Last week, I was having a conversation about my peeps on Twitter.
“How did you get them all?” “What did you do to get their attention?” And possibly “Did you buy them a steak dinner?” And it got me thinking about the many reasons people like following others, as well as getting others to follow them.
While the top reason is
ego…eh, influence, there are other aspects to offering reasons to get people to like your pictures or posts, or comment on your tweets. So, I began to audit my own Twitter account, which led to me this: PR folk making “digital” friends.
Are they real? Do they exist? Would they care if they met you IRL? Does any of this make sense? For the average PR pro, digital friends fall into five main categories (yes, it’s this week’s #5Things).
Where do you fall?
1. PR Pals — You have been to a PRSA function, an IABC happy hour, or a social media club soiree. You meet someone from the rival agency, exchange Twitter handles, and enjoy the connect. Of course, you haven’t tweeted each other since, and that’s usually the life of this digital friend. You can swap stories about “the boss,” “the clients,” or “the gig.” And who knows, maybe you’ll start looking for bigger horizons and this contact will be your “key in the door.” However, you have to show yourself as a resource — someone who knows what’s up in the business. Friends are born in social media for doing much less.
2. Journalists — You have been working hard to get the attention of your local reporters. A pitch goes well, but yields nothing substantial. You have another story angle, and your pitch becomes a little friendlier. Suddenly, you bow up and click ‘follow.’ Now what? Keep track of stories? Compliment coverage? Give a shout out? You should. Why? They work just like you do. Understand the ethics of what we do and show them you understand what they do. It really can be that easy.
3. Industry Leaders — The gurus, the real experts of social (e.g., David Meerman Scott, Scott Stratten, Jason Falls), are great people to follow. But to earn that follow back you have to be equally engaging. Give them something, you know, other than compliments. Insight, a clue that you have read their work, or possibly even a trend question. These folks are considered leaders for a reason: they are constantly showing others how to do this thing. The fact that opine pretty well doesn’t hurt either. That said, be a fan…not a stalker.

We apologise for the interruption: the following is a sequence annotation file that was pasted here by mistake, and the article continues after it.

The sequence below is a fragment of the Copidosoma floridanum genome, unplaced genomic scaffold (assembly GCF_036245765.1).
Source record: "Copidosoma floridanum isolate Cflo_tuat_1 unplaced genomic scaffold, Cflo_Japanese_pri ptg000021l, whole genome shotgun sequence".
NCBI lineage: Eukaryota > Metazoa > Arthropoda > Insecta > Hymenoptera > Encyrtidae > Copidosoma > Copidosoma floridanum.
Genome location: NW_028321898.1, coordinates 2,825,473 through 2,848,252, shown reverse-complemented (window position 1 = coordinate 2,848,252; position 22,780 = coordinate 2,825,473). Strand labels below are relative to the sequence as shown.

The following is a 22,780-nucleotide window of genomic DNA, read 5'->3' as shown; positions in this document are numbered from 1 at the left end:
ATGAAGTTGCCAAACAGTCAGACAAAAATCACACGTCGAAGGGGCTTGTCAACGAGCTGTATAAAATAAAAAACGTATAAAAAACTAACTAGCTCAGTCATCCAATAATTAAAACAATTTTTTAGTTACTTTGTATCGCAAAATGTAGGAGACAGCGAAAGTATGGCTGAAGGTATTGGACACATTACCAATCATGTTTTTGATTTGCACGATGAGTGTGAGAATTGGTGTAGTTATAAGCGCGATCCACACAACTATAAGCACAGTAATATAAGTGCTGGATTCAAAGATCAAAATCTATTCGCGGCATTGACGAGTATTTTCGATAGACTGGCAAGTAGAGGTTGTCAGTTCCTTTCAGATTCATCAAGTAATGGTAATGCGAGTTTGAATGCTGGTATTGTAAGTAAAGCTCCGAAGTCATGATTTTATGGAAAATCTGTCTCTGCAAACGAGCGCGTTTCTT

4. Fans — You have been working at it diligently: a blog post here; a tweet-up there. You wax the comedy or braintrust, and BOOM goes the dynamite! You just earned a fan — someone who isn’t looking for much in return but just digs your sensibility about PR, social media, herding cats, or whatever it is you discuss. Now the hard part: earn his/her trust. If you want them to continue to applaud what you bring to the table, keep your game up. Read more about the industry. Talk more about the industry. And then earn more fans in the industry.
5. Hopeful Contacts — You are almost at the peak of Mount Everest. You have a few contacts in PR that you have seen in conventions or read in blogs, and you think they would a great happy hour guest for your agency. Sure, they live in another state, but who knows? Be the personification of that little blue bird…be social. Share stuff. Post pictures. Tweet a little genius. And you never know, that contact follows you back, takes you up on the invite, and you have a new “PR pal.” See how easy that was?
If you look through your digital friends, you will start to see these five groups. Arguably, you won’t be inviting any to Thanksgiving dinner with the fam, but what you can do is establish a good relationship, and who knows how you can use them in the future?
Now determine who falls into which silo and tweet accordingly.